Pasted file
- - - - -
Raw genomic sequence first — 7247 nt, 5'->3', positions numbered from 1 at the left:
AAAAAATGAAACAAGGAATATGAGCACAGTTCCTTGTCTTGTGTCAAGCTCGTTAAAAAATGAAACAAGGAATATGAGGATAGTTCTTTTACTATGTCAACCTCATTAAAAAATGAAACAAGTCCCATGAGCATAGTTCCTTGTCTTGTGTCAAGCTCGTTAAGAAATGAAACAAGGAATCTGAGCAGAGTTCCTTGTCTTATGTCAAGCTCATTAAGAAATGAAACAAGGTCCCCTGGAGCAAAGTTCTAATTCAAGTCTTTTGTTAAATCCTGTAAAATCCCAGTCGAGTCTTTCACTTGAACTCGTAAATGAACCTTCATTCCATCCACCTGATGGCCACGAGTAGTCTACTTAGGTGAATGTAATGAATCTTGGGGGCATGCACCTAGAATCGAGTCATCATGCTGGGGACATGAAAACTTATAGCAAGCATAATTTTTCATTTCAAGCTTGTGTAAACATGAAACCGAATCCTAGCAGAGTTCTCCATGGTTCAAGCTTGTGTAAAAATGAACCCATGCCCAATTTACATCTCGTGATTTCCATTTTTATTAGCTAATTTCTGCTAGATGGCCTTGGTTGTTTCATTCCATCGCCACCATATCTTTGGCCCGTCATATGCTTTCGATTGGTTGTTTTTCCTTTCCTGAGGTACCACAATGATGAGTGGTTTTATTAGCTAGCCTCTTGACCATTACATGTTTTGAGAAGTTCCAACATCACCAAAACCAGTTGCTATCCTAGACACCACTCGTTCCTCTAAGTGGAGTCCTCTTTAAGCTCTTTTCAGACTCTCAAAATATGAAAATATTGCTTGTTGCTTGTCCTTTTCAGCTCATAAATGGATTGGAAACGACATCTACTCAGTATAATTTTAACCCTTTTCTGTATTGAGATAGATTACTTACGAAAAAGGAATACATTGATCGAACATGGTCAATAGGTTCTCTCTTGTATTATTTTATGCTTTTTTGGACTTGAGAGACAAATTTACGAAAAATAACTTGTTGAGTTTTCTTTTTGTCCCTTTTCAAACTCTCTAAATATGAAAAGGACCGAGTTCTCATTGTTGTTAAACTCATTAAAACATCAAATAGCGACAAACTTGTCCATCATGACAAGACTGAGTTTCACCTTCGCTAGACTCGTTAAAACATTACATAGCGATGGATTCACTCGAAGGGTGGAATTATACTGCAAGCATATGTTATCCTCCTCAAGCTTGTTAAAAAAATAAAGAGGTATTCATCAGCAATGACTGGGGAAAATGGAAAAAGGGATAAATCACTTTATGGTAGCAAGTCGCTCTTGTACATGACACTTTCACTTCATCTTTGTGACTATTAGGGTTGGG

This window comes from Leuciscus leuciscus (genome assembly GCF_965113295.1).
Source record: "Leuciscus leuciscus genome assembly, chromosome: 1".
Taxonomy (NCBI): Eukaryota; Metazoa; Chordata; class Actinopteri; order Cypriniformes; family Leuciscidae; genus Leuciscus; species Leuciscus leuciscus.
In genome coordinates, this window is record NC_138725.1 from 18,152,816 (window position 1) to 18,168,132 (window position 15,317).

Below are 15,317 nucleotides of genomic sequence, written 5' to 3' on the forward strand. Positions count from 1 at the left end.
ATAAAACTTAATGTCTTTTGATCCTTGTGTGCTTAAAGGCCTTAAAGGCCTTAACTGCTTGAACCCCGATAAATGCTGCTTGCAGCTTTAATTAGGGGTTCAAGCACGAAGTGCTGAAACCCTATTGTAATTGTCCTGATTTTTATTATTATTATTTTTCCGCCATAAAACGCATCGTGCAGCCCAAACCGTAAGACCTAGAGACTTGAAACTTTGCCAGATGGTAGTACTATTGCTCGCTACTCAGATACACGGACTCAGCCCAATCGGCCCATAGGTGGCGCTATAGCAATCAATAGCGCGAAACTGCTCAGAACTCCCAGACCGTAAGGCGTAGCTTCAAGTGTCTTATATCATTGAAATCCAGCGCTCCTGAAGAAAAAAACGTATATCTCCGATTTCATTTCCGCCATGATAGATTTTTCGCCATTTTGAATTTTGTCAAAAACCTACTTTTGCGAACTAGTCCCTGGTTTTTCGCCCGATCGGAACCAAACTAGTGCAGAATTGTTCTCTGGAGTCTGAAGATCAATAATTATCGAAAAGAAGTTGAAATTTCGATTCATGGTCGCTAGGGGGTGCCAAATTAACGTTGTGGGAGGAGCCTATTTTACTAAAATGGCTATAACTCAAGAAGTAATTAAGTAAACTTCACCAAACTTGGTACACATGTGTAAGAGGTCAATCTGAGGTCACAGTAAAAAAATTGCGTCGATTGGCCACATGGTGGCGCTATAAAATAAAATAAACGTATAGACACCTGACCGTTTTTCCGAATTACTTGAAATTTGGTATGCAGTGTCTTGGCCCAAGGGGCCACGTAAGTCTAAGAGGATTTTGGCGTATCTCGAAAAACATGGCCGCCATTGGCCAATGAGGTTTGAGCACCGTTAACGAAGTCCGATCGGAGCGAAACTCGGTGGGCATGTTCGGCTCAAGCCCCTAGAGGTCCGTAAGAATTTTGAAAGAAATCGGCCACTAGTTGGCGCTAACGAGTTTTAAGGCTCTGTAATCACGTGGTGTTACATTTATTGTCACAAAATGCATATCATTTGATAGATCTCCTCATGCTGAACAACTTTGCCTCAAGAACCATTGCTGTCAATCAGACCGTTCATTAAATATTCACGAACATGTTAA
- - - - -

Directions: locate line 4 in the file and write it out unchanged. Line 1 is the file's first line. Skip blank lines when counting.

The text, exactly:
Source record: "Leuciscus leuciscus genome assembly, chromosome: 1".